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Carleton Athletics

Profiles of coaches and student athletes

Coach Profile: Andy Clark

Wednesday, December 20, 2006

What is your coaching style like?

I attempt to emulate my own college coach’s style, one where she understood me as a person, knew what my needs were as a student, and what I was trying to accomplish as an athlete. I make it a point to know the students in terms of their individual interests and goals. While I value understanding each of the individual on the team, the thing I value most is a team-minded perspective. I firmly believe that all swimmers and divers can achieve higher results if they are team-minded.

Can you talk about the differences as far as the places you have coached like Stanford and Carleton?

Carleton and Stanford do have similarities – the students at both institutions are academically gifted and driven. Of course, there are also quite a few differences – most Division I student-athletes are on some form of athletic scholarship, and at some level, swimming or diving is their job. When I was at Stanford, the team won their third straight national title, and many of the swimmers had competed in the Barcelona Olympics. Students were expected to adjust their academics for their athletics. The swimmers and divers at Division III particpate because it is something they want to do, which is not only refreshing, but I believe rewards these Division III student-athletes with an extremely high level of fulfillment. We have expectations and commitment, but we are also aligned with the academic directive at Carleton. We are flexible about their classes and will work with them so that there is no sense of sacrifice.

What is a typical practice like?

A typical practice will usually go about two hours, and on a typical day we offer two workouts in the afternoon, either 2-4 p.m. or 4-6 p.m. Depending on when students have classes, they will attend one of the sessions. Early in the season there is quite a bit of technique work as we slowly increase volume and intensity. Later, the training focus will be more race-pace training for the swimmers - all out sprints and race paced efforts. Usually before every practice we will have a brief talk with the team, to draw out any specifics of the workout and expectations for that particular session. We have Trivia Tuesday, which is where I dig up any kind of trivia I can about Carleton, whether it is related to swimming, another team on campus, or some other rare fact.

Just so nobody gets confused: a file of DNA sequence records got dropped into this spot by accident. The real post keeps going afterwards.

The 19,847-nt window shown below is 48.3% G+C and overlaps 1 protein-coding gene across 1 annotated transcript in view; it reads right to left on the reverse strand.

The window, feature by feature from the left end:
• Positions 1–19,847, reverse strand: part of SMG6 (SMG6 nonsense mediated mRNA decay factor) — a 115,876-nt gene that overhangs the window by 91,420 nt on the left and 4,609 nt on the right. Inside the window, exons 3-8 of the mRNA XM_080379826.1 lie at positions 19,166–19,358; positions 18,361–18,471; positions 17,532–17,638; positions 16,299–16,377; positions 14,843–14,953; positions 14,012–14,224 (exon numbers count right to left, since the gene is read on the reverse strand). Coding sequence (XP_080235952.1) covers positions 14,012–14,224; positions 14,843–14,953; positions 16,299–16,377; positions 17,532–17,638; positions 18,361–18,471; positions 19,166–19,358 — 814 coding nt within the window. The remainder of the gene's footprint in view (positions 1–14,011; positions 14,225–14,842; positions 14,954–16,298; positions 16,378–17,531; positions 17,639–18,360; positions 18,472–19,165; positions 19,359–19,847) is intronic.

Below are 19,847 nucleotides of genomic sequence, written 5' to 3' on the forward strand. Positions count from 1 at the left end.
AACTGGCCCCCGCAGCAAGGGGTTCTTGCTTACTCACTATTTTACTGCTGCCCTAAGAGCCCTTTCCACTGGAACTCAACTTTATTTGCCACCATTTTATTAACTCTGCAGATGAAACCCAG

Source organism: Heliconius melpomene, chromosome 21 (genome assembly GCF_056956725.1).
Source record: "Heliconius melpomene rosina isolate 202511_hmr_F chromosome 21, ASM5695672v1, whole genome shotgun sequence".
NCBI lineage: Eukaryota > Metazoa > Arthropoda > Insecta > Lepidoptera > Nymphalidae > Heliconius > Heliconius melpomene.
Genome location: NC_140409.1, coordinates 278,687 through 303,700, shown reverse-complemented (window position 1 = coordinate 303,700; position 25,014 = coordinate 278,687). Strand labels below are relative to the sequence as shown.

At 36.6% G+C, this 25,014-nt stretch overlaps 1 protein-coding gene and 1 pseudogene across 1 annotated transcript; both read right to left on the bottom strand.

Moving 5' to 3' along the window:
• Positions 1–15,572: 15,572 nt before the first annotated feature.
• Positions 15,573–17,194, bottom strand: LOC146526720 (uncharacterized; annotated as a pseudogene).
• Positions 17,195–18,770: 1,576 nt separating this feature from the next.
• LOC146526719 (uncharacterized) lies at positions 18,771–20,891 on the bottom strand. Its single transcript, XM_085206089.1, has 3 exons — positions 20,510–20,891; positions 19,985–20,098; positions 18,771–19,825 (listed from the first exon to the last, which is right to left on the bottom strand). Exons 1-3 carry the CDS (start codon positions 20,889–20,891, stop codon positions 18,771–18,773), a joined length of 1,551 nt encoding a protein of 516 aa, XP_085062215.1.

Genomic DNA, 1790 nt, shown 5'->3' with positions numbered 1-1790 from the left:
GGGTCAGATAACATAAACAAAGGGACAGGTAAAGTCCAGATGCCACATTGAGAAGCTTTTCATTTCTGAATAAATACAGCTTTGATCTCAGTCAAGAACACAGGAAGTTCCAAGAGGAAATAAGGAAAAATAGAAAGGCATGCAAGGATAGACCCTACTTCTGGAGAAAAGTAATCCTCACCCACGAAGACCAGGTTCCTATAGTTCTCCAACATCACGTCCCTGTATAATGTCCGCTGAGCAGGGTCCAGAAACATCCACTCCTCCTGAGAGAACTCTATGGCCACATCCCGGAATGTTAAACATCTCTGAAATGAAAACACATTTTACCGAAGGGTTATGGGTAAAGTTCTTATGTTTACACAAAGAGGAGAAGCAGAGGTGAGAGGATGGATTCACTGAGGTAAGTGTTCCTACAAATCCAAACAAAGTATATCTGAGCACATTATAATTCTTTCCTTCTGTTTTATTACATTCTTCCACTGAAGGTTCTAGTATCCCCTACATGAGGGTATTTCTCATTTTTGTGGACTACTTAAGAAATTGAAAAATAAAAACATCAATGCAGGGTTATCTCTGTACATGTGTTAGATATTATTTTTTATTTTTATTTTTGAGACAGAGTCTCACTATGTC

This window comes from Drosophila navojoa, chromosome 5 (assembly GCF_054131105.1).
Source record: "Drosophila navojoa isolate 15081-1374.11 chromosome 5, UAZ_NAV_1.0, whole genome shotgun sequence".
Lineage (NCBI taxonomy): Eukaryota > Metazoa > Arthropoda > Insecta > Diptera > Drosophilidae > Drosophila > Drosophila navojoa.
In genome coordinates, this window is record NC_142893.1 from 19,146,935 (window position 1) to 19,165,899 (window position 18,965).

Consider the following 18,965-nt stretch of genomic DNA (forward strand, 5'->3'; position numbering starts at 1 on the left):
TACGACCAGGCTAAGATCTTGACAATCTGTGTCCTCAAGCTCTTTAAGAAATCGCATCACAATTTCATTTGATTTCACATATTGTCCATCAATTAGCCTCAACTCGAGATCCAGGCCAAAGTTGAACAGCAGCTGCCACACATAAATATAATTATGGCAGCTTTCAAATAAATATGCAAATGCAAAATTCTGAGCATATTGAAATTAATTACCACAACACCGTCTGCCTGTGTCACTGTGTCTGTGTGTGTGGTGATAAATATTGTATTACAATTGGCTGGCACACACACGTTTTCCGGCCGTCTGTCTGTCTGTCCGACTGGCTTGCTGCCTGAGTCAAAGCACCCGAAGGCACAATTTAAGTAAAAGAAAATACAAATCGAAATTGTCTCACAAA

Are there any team traditions?

In the fall, we have a pasta dinner at my house where the teams will come over, eat good food and carve pumpkins. Their pumpkin carving skills are impressive! Another tradition is the ugly suit contest that the women’s team does. Each member finds the ugliest suit they can and the coaches pick the ugliest one and the winner gets to wear an unsightly swim cap with their ugly suit at the first meet. We also have a Can of Corn award that the coaches give out at the end of each meet. The team member who is awarded the Can of Corn has exemplified the best qualities of our team throughout the competition, both in terms of effort and enthusiasm.

What was it like taking teams to the National Championships?

It is different each and every time. I remember the first time we went took our first women’s relay in 1998. The goal was just to go there, enjoy everything there and not be concerned about placing. We had a great time because it was exciting just to have a relay there. In 2005, it was a different mission, we were not there just to float around but instead to make an impact. When you have the top female sprinter in the country on your team the confidence of the others just swells. Especially true after day one when they won the 200 freestyle relay title. The difference was they went in with specific goals and the tremendous amount of confidence that went along with achieving those goals.

Do you feel that the team has changed a great deal since you have become coach?

The men’s teams and women’s teams used to be totally different entities, there was quite a significant amount of animosity between the two teams. The year I came to Carleton it was the second year with one coach for both programs. So when I first arrived it was a little more of a struggle trying to keep the team together. Over time, though, the spirit of the two programs has changed and improved. I am always looking for a new direction to take the teams in terms of what we are doing and how we can do it better. The two teams now are highly spirited and composed of team members who have strong backgrounds, both in terms of their training and competitive experience. When some of these new students head to Carleton, it is amazing what they have done already.